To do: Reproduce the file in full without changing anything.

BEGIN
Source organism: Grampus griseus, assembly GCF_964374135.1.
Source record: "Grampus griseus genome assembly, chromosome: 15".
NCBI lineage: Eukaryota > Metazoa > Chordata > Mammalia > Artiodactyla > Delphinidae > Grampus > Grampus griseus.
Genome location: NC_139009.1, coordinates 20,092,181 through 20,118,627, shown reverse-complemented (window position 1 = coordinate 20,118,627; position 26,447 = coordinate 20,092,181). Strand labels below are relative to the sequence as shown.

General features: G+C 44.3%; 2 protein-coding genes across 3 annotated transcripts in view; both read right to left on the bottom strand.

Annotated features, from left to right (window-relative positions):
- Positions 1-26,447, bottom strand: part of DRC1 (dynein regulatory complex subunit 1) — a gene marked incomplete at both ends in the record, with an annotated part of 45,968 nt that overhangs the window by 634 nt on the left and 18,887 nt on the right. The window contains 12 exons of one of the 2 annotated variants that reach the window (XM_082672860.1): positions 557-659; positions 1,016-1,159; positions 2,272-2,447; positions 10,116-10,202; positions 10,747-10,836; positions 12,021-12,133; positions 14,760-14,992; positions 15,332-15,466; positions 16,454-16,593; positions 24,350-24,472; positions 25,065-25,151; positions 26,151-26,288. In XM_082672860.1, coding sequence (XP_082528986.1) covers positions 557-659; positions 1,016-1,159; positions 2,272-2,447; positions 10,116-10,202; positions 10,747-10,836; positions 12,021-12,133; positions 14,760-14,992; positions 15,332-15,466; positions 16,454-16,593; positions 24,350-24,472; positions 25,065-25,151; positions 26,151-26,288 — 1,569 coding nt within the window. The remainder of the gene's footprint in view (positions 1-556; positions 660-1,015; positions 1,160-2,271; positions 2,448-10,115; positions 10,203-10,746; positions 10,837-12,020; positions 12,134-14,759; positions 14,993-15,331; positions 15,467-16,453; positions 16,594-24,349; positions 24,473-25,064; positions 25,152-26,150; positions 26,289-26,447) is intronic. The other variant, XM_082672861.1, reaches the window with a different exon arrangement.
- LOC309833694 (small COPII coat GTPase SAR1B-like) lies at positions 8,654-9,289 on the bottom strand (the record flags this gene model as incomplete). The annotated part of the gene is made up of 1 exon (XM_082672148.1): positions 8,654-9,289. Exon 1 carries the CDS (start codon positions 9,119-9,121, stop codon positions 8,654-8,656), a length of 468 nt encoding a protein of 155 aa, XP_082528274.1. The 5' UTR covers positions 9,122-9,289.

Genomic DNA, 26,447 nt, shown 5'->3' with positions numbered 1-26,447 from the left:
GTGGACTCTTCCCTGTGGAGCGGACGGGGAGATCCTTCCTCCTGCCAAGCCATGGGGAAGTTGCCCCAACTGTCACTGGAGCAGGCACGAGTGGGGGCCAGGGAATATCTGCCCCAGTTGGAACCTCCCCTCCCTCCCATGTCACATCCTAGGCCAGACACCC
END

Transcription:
Source organism: Grampus griseus, assembly GCF_964374135.1.
Source record: "Grampus griseus genome assembly, chromosome: 15".
NCBI lineage: Eukaryota > Metazoa > Chordata > Mammalia > Artiodactyla > Delphinidae > Grampus > Grampus griseus.
Genome location: NC_139009.1, coordinates 20,092,181 through 20,118,627, shown reverse-complemented (window position 1 = coordinate 20,118,627; position 26,447 = coordinate 20,092,181). Strand labels below are relative to the sequence as shown.

General features: G+C 44.3%; 2 protein-coding genes across 3 annotated transcripts in view; both read right to left on the bottom strand.

Annotated features, from left to right (window-relative positions):
- Positions 1-26,447, bottom strand: part of DRC1 (dynein regulatory complex subunit 1) — a gene marked incomplete at both ends in the record, with an annotated part of 45,968 nt that overhangs the window by 634 nt on the left and 18,887 nt on the right. The window contains 12 exons of one of the 2 annotated variants that reach the window (XM_082672860.1): positions 557-659; positions 1,016-1,159; positions 2,272-2,447; positions 10,116-10,202; positions 10,747-10,836; positions 12,021-12,133; positions 14,760-14,992; positions 15,332-15,466; positions 16,454-16,593; positions 24,350-24,472; positions 25,065-25,151; positions 26,151-26,288. In XM_082672860.1, coding sequence (XP_082528986.1) covers positions 557-659; positions 1,016-1,159; positions 2,272-2,447; positions 10,116-10,202; positions 10,747-10,836; positions 12,021-12,133; positions 14,760-14,992; positions 15,332-15,466; positions 16,454-16,593; positions 24,350-24,472; positions 25,065-25,151; positions 26,151-26,288 — 1,569 coding nt within the window. The remainder of the gene's footprint in view (positions 1-556; positions 660-1,015; positions 1,160-2,271; positions 2,448-10,115; positions 10,203-10,746; positions 10,837-12,020; positions 12,134-14,759; positions 14,993-15,331; positions 15,467-16,453; positions 16,594-24,349; positions 24,473-25,064; positions 25,152-26,150; positions 26,289-26,447) is intronic. The other variant, XM_082672861.1, reaches the window with a different exon arrangement.
- LOC309833694 (small COPII coat GTPase SAR1B-like) lies at positions 8,654-9,289 on the bottom strand (the record flags this gene model as incomplete). The annotated part of the gene is made up of 1 exon (XM_082672148.1): positions 8,654-9,289. Exon 1 carries the CDS (start codon positions 9,119-9,121, stop codon positions 8,654-8,656), a length of 468 nt encoding a protein of 155 aa, XP_082528274.1. The 5' UTR covers positions 9,122-9,289.

Genomic DNA, 26,447 nt, shown 5'->3' with positions numbered 1-26,447 from the left:
GTGGACTCTTCCCTGTGGAGCGGACGGGGAGATCCTTCCTCCTGCCAAGCCATGGGGAAGTTGCCCCAACTGTCACTGGAGCAGGCACGAGTGGGGGCCAGGGAATATCTGCCCCAGTTGGAACCTCCCCTCCCTCCCATGTCACATCCTAGGCCAGACACCC